Quarantine of Backyard Chickens: When and How

Given the inclination of backyard chicken keepers to add chickens to their existing flocks, also known as "chicken math," it is extremely important that proper quarantine procedures are followed when bringing new flock members home. Failure to quarantine new flock members can result in the death of an entire flock of chickens.
Given the inclination of
backyard chicken keepers to add chickens to their existing flocks, also known as “chicken math,” it is
extremely important that proper quarantine procedures are followed when bringing new flock members home. Failure to quarantine new flock members can- and often does- result in the death of an
entire flock.
This flock was lost due to improper quarantine procedures when new chickens were brought into the backyard.
To illustrate the importance
of quarantine, a long-time Facebook follower, Melissa Stalpers, has graciously offered to share
her story. This timeline documents the events leading up to the loss of her entire flock recently:
November 9: Melissa bought 3, six month
old, healthy-looking, Cinnamon Queen chickens from a breeder through Craigslist. Unknowingly, she did not properly quarantine the new chickens from her existing flock of 42 chickens. (they were in a crate near her flock)
November 19: the new birds develop
bubbly, clear fluid in their eyes and nostrils, breathing sounds rattly and
they begin falling over. Within hours, 2 of the 3 new birds died. Melissa wrote to me on
Facebook & I recommended that she obtain a necropsy of the deceased birds.
The dangers of failing to quarantine mew chickens.
**Any time a sick
chicken dies suspiciously, a necropsy of the deceased bird(s) should be performed. Information about obtaining a necropsy can be found HERE.

Chicken Health & Poultry Management Resources by State
November 20th: third new bird died.
First existing flock member developed the same symptoms the new birds exhibited.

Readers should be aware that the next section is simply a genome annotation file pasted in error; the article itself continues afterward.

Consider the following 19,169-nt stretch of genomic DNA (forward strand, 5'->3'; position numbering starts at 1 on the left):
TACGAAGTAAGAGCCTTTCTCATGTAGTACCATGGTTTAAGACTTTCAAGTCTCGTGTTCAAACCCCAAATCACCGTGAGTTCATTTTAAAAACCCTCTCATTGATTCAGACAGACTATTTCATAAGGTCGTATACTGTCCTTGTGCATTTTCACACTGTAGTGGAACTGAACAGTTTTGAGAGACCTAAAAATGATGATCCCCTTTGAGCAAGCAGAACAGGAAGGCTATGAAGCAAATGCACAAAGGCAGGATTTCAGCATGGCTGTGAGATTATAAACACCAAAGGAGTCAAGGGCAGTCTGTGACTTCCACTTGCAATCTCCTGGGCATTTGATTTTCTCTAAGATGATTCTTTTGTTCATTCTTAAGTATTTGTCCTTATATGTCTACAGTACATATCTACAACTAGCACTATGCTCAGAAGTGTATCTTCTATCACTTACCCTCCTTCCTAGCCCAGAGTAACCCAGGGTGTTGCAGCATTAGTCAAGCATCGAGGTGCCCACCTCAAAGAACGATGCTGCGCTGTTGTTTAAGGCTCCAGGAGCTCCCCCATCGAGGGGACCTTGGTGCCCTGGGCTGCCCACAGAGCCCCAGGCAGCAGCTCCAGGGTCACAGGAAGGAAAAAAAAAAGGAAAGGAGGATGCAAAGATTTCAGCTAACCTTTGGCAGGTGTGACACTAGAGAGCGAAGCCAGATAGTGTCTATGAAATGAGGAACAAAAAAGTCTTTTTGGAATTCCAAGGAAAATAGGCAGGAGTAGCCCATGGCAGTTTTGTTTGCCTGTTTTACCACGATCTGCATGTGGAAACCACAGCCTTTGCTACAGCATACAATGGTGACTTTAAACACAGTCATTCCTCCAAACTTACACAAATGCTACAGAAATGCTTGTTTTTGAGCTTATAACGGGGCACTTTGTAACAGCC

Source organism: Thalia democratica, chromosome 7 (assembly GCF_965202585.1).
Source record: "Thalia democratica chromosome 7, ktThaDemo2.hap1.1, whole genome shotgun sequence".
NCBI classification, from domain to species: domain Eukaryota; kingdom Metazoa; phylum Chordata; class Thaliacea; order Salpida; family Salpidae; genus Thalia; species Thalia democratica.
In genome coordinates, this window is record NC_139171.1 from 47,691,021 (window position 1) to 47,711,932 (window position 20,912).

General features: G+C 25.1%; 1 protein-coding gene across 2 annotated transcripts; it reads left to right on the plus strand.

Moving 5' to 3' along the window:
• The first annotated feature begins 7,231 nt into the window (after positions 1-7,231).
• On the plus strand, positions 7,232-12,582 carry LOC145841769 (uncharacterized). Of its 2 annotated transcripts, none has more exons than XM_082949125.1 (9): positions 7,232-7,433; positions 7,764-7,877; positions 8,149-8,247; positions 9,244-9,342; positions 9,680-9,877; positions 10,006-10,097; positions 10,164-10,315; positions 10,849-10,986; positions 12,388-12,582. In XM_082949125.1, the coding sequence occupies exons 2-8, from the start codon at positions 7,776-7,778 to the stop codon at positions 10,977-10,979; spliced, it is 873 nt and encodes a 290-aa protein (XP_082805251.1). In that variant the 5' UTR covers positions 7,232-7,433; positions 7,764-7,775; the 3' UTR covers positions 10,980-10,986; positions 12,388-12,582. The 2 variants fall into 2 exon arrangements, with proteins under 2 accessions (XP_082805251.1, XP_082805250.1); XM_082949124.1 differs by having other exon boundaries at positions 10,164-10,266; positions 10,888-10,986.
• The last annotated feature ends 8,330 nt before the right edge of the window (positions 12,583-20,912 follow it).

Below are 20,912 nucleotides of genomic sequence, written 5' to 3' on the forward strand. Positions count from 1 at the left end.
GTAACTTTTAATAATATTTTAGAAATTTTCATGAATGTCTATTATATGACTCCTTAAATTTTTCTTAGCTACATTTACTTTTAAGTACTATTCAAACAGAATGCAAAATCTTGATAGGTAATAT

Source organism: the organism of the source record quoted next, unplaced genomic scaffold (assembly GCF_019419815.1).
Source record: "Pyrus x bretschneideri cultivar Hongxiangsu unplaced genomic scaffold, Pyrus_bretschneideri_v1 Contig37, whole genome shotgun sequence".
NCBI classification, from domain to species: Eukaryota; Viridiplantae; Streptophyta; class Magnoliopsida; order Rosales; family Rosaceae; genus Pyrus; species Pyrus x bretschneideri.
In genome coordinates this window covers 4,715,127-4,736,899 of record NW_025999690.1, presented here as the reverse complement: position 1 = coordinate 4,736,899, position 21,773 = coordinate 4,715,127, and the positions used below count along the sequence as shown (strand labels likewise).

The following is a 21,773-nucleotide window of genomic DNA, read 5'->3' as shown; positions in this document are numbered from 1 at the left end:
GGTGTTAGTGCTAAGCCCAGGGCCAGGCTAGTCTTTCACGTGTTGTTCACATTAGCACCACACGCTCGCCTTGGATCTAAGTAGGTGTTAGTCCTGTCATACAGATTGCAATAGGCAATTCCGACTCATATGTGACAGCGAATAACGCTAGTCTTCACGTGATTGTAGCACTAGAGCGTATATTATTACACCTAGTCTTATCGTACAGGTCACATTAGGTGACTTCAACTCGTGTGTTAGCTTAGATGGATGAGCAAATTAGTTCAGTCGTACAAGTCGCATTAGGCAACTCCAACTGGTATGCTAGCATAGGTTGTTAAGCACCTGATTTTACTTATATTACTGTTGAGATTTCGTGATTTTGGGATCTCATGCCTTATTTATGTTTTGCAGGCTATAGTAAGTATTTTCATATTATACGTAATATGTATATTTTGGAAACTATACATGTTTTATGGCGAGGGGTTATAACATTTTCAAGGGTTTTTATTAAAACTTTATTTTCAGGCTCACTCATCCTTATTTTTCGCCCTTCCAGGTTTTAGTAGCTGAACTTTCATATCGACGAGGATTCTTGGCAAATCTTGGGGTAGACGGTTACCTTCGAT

Ameraucana hen with matted feathers around the eyes due to the discharge from MG.
Ameraucana hen with matted feathers around the eyes due to the discharge from MG.

November 30th: Five existing flock members have died. Bird sent to have necropsy performed.

December 6th: Veterinarian confirms mycoplasma gallisepticum (aka: MG, chronic respiratory disease, CRD). This highly contagious, respiratory disease was likely latent in the Cinnamon Queens and the stress of moving caused the disease to become active and spread. Remaining flock members were treated with Baytril, Cipro and eye drops to mitigate the symptoms, but would always remain carriers of MG. 
Melissa's daughter helps medicate the flock, a process that took 2 hours every day.
Melissa’s daughter helps medicate the flock, a process that took 2 hours every day.

By December 11: the entire flock of 42 birds had died and the family was distraught.
Melissa's healthy flock members.
Melissa’s flock members in healthier days.
 Again, many thanks to Melissa for sharing her story so that we can benefit from her experience. 
WHAT IS QUARANTINE?
To quarantine means to completely isolate
newly acquired birds from an existing flock for a significant period of
time, during which they are observed for diseases and parasites.
WHY QUARANTINE?
A chicken can appear perfectly healthy while
harboring problems (diseases and parasites) that may not be obvious initially.  Quarantining provides an opportunity to watch
for health dangers without risking the health of an existing flock. Moving chickens from
one home to another is a major stressor, which can cause
latent diseases to become active posing a health threat to other
birds.
HOW TO QUARANTINE
Birds from different
backyards, farms or facilities should be quarantined as long as possible in
separate housing, away from the main flock; the bare minimum recommendation is
two weeks, but 30-60 days is preferred.  During the quarantine period, testing can be performed if
desired (eg: fecal float testing for worms, bloodwork for other communicable diseases) and a lice or mite infestation can
be identified and treated. Once the quarantine period is over and all the new birds still appear healthy, they can be integrated gradually into the existing flock.
QUALITY QUARANTINE =  D.I.T.O.: Distance, Isolation, Time, Observation
Distance
Keep new birds at least 12 yards away from existing flock. Some diseases, such as mycoplasma gallisepticum, can
travel in the air.
These Silver Spangled Hamburg pullets were kept in my basement in January, far away from the main flock, for 6 weeks before they took up residence in our new coop.
These Silver Spangled Hamburg pullets were kept in my basement in January, far away from the main flock, for 6 weeks before they took up residence in our new coop.